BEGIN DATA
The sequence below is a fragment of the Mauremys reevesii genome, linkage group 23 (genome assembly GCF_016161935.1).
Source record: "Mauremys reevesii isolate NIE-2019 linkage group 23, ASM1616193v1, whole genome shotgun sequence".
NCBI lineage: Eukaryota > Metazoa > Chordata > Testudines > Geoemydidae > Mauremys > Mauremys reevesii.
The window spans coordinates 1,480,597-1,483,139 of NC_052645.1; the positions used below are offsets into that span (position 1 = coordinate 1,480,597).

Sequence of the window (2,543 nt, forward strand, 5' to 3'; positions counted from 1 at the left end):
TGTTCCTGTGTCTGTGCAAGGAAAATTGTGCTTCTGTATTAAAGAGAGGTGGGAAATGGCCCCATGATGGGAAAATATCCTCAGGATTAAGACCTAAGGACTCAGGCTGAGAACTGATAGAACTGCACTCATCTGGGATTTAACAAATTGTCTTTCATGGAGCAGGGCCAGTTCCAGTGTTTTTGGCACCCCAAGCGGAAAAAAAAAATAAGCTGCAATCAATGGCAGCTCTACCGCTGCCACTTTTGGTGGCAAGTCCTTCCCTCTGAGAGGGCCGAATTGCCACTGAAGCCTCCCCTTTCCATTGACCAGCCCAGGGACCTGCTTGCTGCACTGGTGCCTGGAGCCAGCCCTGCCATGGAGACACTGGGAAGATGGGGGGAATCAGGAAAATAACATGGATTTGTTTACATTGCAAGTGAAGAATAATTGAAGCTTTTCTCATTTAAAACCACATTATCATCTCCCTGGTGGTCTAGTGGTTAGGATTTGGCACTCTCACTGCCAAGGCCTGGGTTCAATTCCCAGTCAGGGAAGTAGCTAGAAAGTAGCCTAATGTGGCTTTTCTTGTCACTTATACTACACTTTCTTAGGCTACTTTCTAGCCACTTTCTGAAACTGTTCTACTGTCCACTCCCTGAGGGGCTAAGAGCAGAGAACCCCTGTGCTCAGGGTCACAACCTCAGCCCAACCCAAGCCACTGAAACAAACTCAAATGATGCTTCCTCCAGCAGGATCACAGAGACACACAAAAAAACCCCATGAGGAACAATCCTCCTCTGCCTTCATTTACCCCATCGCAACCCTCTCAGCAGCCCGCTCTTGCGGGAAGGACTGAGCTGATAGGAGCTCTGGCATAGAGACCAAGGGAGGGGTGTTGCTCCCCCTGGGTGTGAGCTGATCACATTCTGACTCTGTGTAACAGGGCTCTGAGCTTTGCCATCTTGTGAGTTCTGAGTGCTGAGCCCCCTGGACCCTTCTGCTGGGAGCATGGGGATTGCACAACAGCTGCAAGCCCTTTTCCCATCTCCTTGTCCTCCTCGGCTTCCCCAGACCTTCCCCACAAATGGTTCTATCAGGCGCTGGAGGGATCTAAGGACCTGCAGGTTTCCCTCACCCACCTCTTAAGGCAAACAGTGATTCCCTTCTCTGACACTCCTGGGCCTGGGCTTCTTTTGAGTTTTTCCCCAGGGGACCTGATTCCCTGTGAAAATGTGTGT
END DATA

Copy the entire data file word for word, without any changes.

The sequence below is a fragment of the Mauremys reevesii genome, linkage group 23 (genome assembly GCF_016161935.1).
Source record: "Mauremys reevesii isolate NIE-2019 linkage group 23, ASM1616193v1, whole genome shotgun sequence".
NCBI lineage: Eukaryota > Metazoa > Chordata > Testudines > Geoemydidae > Mauremys > Mauremys reevesii.
The window spans coordinates 1,480,597-1,483,139 of NC_052645.1; the positions used below are offsets into that span (position 1 = coordinate 1,480,597).

Sequence of the window (2,543 nt, forward strand, 5' to 3'; positions counted from 1 at the left end):
TGTTCCTGTGTCTGTGCAAGGAAAATTGTGCTTCTGTATTAAAGAGAGGTGGGAAATGGCCCCATGATGGGAAAATATCCTCAGGATTAAGACCTAAGGACTCAGGCTGAGAACTGATAGAACTGCACTCATCTGGGATTTAACAAATTGTCTTTCATGGAGCAGGGCCAGTTCCAGTGTTTTTGGCACCCCAAGCGGAAAAAAAAAATAAGCTGCAATCAATGGCAGCTCTACCGCTGCCACTTTTGGTGGCAAGTCCTTCCCTCTGAGAGGGCCGAATTGCCACTGAAGCCTCCCCTTTCCATTGACCAGCCCAGGGACCTGCTTGCTGCACTGGTGCCTGGAGCCAGCCCTGCCATGGAGACACTGGGAAGATGGGGGGAATCAGGAAAATAACATGGATTTGTTTACATTGCAAGTGAAGAATAATTGAAGCTTTTCTCATTTAAAACCACATTATCATCTCCCTGGTGGTCTAGTGGTTAGGATTTGGCACTCTCACTGCCAAGGCCTGGGTTCAATTCCCAGTCAGGGAAGTAGCTAGAAAGTAGCCTAATGTGGCTTTTCTTGTCACTTATACTACACTTTCTTAGGCTACTTTCTAGCCACTTTCTGAAACTGTTCTACTGTCCACTCCCTGAGGGGCTAAGAGCAGAGAACCCCTGTGCTCAGGGTCACAACCTCAGCCCAACCCAAGCCACTGAAACAAACTCAAATGATGCTTCCTCCAGCAGGATCACAGAGACACACAAAAAAACCCCATGAGGAACAATCCTCCTCTGCCTTCATTTACCCCATCGCAACCCTCTCAGCAGCCCGCTCTTGCGGGAAGGACTGAGCTGATAGGAGCTCTGGCATAGAGACCAAGGGAGGGGTGTTGCTCCCCCTGGGTGTGAGCTGATCACATTCTGACTCTGTGTAACAGGGCTCTGAGCTTTGCCATCTTGTGAGTTCTGAGTGCTGAGCCCCCTGGACCCTTCTGCTGGGAGCATGGGGATTGCACAACAGCTGCAAGCCCTTTTCCCATCTCCTTGTCCTCCTCGGCTTCCCCAGACCTTCCCCACAAATGGTTCTATCAGGCGCTGGAGGGATCTAAGGACCTGCAGGTTTCCCTCACCCACCTCTTAAGGCAAACAGTGATTCCCTTCTCTGACACTCCTGGGCCTGGGCTTCTTTTGAGTTTTTCCCCAGGGGACCTGATTCCCTGTGAAAATGTGTGT